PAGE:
Prolific piles of peas

When I think of gardening, I think of my mother first and foremost, but I also think of her parents. I used to love visiting them when I was a little girl. The sun always shone in my grandparents garden and my memories are all of riotous flowerbeds full of colours and a lovely birdbath. I remember how my grandfather would get us outside, wearing aprons to pod peas perhaps, or running races around the grass. It was a lovely place. Flash forward to our garden here and now and peas were something I wanted to grow in large numbers. Not so that I could freeze and then cook them (commercial peas are frozen in the fields now and so it’d be hard to beat that kind of process) but so that I can eat them raw. I’ve always loved fresh, sweet peas straight from the pod, and the flowers are so pretty too.IMG_0490 So peas were some of the first things we sowed in the spring. I didn’t do succession sowing simply because I wasn’t sure when the raised beds would be finished, so the correct crop is likely the only one we’ll have until next year. But I can live with that because every little pea is like a taste explosion! We sowed Petit de Provence, Alderman and some mange tout (Oregon). The pigeons took our entire Petit crop in a single night. No exaggeration, we went to bed happen the knowledge that dozens of tiny pea shoots were happily snoozing in their raised bed. In the morning all we found were a few tiny puny stumps where the shoots had been pecked off and some noticeably fatter pigeons burbling down at us from the trees. But the other two beds (immediately decked out with CDs for protective reasons) appear to have survived. IMG_0485I didn’t actually get near them for the first couple of days because our oldest son would strip them bare, podding and eating the tiny sweet peas right next to the raised bed! I’m so pleased that we moved here. DSCF3821What a lovely childhood he will have here in the countryside. I love that he can potter about in the kitchen garden, digging when he’d like to, harvesting food that takes his fancy. I really love living here. Peas for the win!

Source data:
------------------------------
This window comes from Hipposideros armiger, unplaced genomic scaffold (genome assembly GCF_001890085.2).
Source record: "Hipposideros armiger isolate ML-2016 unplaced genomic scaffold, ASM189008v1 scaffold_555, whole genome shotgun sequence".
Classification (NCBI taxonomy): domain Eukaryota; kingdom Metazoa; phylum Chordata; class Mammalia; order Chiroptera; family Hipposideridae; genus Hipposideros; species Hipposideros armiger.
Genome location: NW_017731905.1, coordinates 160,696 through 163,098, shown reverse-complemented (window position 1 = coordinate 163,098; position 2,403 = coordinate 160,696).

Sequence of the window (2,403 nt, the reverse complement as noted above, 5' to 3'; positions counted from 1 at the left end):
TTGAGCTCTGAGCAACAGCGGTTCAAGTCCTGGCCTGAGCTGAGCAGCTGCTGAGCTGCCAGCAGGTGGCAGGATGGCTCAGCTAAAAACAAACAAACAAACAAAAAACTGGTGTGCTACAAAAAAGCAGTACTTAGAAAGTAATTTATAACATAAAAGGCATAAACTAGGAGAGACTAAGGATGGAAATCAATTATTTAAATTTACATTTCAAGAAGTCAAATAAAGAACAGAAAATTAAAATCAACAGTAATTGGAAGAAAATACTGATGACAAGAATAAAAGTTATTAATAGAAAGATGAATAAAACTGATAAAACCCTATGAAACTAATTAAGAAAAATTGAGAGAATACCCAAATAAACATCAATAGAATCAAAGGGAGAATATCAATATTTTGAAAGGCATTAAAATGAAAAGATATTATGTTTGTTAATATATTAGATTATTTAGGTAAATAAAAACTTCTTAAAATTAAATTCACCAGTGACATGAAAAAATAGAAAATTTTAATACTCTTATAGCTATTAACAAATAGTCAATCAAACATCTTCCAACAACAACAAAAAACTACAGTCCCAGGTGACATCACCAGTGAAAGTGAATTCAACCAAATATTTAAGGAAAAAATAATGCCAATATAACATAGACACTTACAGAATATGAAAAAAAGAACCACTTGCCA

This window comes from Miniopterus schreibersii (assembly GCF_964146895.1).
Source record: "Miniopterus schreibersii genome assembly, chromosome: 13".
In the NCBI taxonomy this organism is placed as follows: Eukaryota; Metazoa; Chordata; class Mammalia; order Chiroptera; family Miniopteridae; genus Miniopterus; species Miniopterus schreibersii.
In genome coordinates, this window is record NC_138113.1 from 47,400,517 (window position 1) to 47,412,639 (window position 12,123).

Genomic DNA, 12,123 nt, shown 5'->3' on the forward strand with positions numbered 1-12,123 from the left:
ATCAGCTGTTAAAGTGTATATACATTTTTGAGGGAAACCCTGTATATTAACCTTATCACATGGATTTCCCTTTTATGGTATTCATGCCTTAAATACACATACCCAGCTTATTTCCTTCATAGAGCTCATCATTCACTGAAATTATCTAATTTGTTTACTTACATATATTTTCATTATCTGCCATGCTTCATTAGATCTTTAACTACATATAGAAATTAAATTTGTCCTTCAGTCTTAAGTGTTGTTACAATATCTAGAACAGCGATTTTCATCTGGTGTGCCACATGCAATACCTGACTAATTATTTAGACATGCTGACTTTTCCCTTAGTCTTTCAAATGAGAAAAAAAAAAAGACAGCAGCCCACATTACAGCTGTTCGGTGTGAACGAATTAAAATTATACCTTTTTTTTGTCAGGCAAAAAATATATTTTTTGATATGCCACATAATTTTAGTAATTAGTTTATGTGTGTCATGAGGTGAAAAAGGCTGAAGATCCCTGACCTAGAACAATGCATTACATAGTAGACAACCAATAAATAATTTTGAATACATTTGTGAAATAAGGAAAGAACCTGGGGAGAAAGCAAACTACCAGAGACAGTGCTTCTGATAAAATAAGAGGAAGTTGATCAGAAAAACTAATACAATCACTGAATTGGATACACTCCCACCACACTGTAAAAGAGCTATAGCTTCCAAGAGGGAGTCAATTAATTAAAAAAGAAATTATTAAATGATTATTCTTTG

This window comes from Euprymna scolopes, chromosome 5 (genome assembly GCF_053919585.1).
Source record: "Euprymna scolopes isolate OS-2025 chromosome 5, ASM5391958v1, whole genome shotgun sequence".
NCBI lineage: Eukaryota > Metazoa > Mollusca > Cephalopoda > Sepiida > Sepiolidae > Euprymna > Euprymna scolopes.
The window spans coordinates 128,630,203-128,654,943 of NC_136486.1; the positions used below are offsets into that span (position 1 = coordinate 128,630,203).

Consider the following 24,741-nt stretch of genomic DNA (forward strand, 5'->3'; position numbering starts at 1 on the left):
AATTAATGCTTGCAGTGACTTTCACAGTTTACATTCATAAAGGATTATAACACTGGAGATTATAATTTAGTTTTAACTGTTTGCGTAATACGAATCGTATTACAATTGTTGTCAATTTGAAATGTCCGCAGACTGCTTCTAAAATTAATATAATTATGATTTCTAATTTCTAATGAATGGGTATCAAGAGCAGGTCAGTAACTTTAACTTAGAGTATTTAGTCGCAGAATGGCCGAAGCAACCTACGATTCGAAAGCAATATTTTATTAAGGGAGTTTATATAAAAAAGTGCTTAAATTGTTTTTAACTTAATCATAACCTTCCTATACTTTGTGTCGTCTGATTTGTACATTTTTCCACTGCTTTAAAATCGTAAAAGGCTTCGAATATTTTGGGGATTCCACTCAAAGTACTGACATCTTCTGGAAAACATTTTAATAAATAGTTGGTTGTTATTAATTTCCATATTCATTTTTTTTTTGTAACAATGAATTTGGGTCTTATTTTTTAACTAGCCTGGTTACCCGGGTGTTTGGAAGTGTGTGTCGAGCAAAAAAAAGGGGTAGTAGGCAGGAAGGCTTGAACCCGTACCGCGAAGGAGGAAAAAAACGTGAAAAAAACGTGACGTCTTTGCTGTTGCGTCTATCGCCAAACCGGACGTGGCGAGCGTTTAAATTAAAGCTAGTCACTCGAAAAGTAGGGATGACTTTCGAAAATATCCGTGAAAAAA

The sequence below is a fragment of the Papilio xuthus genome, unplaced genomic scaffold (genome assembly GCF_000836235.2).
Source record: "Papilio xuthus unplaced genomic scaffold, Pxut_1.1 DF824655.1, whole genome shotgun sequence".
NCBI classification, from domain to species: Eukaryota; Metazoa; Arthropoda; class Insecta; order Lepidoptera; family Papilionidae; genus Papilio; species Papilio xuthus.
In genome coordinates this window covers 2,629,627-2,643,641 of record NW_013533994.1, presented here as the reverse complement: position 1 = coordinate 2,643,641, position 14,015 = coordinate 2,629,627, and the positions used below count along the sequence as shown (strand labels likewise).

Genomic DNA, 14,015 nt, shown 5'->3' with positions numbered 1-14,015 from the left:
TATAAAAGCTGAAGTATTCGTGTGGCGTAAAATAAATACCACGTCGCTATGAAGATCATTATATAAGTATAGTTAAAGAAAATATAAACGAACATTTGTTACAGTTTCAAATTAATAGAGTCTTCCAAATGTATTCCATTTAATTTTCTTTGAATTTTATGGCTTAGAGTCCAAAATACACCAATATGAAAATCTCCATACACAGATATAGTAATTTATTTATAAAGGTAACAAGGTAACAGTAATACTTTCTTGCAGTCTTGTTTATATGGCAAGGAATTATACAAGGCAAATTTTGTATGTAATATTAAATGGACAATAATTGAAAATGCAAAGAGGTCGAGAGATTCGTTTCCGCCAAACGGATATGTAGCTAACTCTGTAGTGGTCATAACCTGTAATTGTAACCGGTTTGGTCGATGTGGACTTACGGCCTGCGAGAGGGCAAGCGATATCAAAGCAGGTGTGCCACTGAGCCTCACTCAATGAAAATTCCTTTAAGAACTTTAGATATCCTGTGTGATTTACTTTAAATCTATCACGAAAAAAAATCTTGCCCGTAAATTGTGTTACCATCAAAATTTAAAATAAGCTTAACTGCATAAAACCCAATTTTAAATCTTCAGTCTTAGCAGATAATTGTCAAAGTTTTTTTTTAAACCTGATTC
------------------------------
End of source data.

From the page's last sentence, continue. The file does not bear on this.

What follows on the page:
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We farm a three acre smallholding in Hampshire, England, having fled London in pursuit of the good life for our little family. We mess about with an assorted menagerie and try to be as self-sufficient as possible in meat and fruit and vegetables whilst enjoying our plot and an outdoors lifestyle with our son. I am the luckiest person that I know.

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